Yet how to explain his ongoing support, even in the face of damning evidence? We had further proof of it this week in the High Court when its President, Judge Nicholas Kearns, described as "truly shocking" the revelation that some €1.65bn may be needed from the Insurance Compensation Fund as a result of Sean Quinn's mismanagement of Quinn Direct. Reasons include a culture of under-provisioning in insurance reserves.
During the Troubles, however, the border counties were woefully neglected. Multinationals didn't locate there and work was scarce. Foreign direct investment is now more prevalent in the region, but for many years employment was only generated when local entrepreneurs set up companies. Quinn Group, Glen Dimplex and Kingspan led the field, and Sean Quinn was the best known of them, employing 7,000 at his peak. But he diversified into areas outside his expertise.
Glen Dimplex and Kingspan have survived, while Sean Quinn has lost control of his empire because he expanded beyond what economists call his 'core competency'. He is terrific at running certain businesses, such as building materials, but with more complex companies he cannot judge risk. He seems to have presumed his undoubted business acumen was a transferable skill. But when Sean Quinn approached insurance, stockbroking and banking, the results were catastrophic. While Anglo is his nemesis, he would have experienced difficulties anyway.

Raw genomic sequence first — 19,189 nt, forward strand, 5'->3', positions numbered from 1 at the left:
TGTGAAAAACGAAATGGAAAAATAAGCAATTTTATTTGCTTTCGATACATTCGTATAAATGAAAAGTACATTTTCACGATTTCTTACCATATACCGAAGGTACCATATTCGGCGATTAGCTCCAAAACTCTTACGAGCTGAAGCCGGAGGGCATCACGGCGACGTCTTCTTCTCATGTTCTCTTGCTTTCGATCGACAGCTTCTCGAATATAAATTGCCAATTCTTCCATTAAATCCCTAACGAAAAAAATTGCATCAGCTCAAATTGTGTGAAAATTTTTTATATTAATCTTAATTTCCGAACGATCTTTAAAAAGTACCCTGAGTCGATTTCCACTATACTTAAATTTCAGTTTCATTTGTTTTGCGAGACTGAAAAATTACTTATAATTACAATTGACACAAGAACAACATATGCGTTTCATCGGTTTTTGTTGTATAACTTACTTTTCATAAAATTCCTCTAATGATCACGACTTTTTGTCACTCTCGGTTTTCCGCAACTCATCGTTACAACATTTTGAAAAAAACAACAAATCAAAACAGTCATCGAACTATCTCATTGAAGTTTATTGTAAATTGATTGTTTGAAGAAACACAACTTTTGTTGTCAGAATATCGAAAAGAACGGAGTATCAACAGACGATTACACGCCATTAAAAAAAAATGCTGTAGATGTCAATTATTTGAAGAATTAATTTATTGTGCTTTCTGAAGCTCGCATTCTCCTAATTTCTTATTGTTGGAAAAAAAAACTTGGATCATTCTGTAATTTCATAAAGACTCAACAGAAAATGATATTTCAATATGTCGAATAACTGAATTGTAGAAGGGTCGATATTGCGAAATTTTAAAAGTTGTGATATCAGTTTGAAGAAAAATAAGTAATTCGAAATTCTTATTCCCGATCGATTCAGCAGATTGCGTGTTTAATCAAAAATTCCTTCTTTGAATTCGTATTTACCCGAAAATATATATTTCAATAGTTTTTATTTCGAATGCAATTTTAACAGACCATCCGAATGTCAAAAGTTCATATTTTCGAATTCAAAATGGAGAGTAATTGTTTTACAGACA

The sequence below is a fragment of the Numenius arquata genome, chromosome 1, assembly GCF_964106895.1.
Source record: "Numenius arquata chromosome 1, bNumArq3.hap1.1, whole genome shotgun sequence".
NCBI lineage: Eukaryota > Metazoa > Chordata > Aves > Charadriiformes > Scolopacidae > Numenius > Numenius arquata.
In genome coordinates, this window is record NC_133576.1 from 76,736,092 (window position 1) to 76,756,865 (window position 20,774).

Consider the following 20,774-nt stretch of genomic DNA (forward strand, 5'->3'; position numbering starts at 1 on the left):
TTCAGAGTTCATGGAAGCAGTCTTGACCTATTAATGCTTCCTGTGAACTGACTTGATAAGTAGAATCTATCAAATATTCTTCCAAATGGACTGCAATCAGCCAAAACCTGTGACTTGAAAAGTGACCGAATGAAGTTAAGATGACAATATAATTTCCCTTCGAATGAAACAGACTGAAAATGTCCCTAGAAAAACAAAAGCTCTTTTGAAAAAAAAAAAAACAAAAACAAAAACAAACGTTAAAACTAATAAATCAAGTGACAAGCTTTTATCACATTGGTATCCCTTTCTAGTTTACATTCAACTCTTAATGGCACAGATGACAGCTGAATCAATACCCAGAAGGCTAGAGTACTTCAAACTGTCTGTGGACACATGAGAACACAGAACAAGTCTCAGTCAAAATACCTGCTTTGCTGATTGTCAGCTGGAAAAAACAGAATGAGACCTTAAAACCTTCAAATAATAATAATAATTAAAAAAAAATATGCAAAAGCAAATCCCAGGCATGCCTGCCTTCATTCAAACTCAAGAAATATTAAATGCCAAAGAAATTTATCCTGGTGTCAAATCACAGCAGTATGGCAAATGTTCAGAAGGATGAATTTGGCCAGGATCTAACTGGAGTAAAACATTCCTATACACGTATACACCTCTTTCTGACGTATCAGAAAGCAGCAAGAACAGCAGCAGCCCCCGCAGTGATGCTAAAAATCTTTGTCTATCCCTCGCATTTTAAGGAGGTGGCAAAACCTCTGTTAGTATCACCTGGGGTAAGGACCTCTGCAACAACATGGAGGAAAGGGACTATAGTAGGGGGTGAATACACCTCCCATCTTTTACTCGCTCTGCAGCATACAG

The Quinn Group was heavily reliant on the construction sector, so layoffs were inevitable in his cement, plastics and radiators companies.
As for Quinn Direct, it was a flawed model. He tampered with the reserves, leading not just to the 2pc levy now paid by customers on all non-life policies, but to an extension of that tax far beyond the expected 12 years.
Cash to restock the insurance company has to be lent by the Exchequer and repaid little by little via that levy on policies. The money advanced comes from the pot of money raised in taxes and IMF- EU loans; to find it, other expenditure must be squeezed. This is not Sean Quinn's finest hour. As regards the rest of his group, he gambled it by using it as security on loans to Anglo. He says he had no choice -- the bank's previous management forced him to use it as collateral. But seeking security on loans is normal practice, as is enforcing security upon default.
THESE facts are not palatable to Sean Quinn, and haven't been absorbed by his supporters. No doubt there will be another rally. People have a democratic right to protest, and the narrative of the Quinn family's fall is a compelling one which divides opinion. Sean Quinn's problem is that he doesn't take advice, as he admits in interviews. Currently, he is out of control with his foot on the accelerator. Instead of listening to people who say he's in the right, he needs to take notice of those who tell him he's in the wrong.
It won't give him back his business empire. But it might put him back on the right road.